Congress is a lot like the NFL. Many aspire to it, few make it, and of the few who do, even fewer ever get a taste of the stardom that drove them to seek the job in the first place. However, in Congress, positions are rarely assigned based on talent. In fact, until recently, seniority was practically the only meaningful measure upon which to judge members. The tradition persists to a certain degree, especially among House Democrats. For this reason, a six term incumbent like Tammy Baldwin may still be far, far away from a coveted chairmanship of a standing committee.
When I talked to the congresswoman the other day, she shared with me some of the politics behind Congressional committees. Baldwin serves on the Energy and Commerce Committee, which is one of the most powerful panels on the Hill. Its former chair, John Dingell Jr. -- the longest serving House member in history -- used to have a photo of Earth to point to when people asked him what the jurisdiction of his committee's was. In addition, Baldwin sits on Judiciary, which is significant because technically, "Energy" is supposed to be an exclusive committee, meaning membership on it restricts membership on others. Baldwin received a waiver from the Speaker which allowed her to have a second committee appointment. However, she does not accumulate seniority on Judiciary, as she does on Energy.
As Baldwin pointed out, the Energy Committee displays that seniority means a lot but it doesn't mean everything. Two years ago, the House Democratic Caucus voted to replace Dingell, who has been a stalwart protector of the car manufacturers in his Detroit district, with Henry Waxman, a California liberal whose environmental positions are more in line with the party leadership.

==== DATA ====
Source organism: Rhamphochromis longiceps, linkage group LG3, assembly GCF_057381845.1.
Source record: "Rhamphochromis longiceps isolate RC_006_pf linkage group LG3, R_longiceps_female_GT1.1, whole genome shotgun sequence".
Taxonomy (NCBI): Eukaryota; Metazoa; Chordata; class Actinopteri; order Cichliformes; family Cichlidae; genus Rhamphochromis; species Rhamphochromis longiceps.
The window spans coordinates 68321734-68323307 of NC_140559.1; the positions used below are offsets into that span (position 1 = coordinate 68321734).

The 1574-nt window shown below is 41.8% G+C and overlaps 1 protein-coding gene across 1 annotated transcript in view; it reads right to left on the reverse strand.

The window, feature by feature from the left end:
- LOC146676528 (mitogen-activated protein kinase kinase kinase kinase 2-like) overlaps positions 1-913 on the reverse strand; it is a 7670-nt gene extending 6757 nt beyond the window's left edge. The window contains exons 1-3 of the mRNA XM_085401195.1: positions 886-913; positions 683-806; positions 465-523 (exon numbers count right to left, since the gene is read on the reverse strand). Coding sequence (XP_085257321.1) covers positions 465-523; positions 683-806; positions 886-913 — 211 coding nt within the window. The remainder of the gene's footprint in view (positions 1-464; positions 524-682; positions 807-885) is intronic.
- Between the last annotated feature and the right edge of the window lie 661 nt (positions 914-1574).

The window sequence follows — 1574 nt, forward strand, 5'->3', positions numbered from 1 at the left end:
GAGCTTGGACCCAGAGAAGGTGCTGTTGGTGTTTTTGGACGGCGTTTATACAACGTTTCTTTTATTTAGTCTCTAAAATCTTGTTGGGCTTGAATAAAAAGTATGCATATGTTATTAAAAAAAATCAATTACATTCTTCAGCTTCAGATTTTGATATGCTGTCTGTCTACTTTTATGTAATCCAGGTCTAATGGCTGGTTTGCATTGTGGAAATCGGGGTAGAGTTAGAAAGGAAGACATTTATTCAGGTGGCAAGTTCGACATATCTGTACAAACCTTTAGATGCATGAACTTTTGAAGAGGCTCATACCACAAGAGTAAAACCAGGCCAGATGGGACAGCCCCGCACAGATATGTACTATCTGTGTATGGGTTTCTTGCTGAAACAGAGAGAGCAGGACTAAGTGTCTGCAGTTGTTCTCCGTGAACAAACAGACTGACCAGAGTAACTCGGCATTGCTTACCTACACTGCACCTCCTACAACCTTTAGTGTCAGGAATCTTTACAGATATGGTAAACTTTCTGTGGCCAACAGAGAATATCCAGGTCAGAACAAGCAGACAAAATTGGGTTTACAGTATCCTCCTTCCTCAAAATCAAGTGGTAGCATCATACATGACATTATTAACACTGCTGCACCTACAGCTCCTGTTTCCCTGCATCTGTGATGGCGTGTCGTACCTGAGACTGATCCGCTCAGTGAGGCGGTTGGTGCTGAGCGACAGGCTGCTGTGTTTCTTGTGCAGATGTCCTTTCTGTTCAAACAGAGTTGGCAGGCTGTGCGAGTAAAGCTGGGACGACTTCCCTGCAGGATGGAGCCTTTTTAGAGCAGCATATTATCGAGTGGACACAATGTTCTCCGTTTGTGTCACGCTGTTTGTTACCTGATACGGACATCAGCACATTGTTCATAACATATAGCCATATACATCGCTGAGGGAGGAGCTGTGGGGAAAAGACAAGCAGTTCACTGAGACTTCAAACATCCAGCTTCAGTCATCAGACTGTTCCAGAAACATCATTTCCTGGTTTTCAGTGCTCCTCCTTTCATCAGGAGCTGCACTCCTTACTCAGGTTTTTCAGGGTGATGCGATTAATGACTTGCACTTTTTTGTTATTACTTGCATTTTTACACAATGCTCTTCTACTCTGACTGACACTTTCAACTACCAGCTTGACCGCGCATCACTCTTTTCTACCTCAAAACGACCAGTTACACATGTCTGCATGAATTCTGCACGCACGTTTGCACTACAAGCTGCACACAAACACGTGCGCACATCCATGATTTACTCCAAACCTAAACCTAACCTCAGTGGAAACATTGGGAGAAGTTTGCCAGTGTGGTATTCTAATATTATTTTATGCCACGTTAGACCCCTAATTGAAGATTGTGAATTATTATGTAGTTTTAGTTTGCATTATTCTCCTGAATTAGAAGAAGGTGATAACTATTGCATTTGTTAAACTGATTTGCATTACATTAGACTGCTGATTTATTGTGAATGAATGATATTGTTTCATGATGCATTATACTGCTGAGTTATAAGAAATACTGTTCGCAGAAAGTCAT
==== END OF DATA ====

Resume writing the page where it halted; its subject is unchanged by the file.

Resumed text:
Keep in mind, however, Waxman is no nOOb. He was first elected in 1975.
In fact, freshman Democrats are not allowed to serve on the Energy Committee at all.
Requirements for geographic diversity on committees made Baldwin's wait to be on Energy even longer, since four members of the Upper Midwest region were already on the panel. Hence, Baldwin did not get a seat on her first choice committee until 2005.
On the full committee, excluding two retiring representatives, there are 15 members who have served longer on the committee longer than Baldwin. From the numbers, it looks like no more than two of them will lose this year, and most likely none of them will lose.
Even the subcommittees present stiff competition for gavels in the future. On the health panel, which offers jurisdiction over the issue Baldwin is most passionate about, there are seven Democrats, excluding the chairman, with more seniority than her.
As mentioned before, in recent years, seniority has occasionally taken a backseat to other factors in determining committee appointments. Party loyalty, alliances, fundraising capability, and even competence are beginning to shift focus away from the tenure system that was once so strictly interpreted that bizarre tie-breakers -- such as the date of admission of a member's state into the Union -- were the only way to determine which of two members with the same seniority got the chairmanship.
Nevertheless, according to Baldwin, there has not been a perceptible change in the place of seniority in the House since her election in 1998. What does change, she says, is the power of the Speaker in relation to the chairs of committees. In the past there have been speakers with little influence over the agendas of committee heads, whereas today, Nancy Pelosi casts a wide shadow over all other party leaders.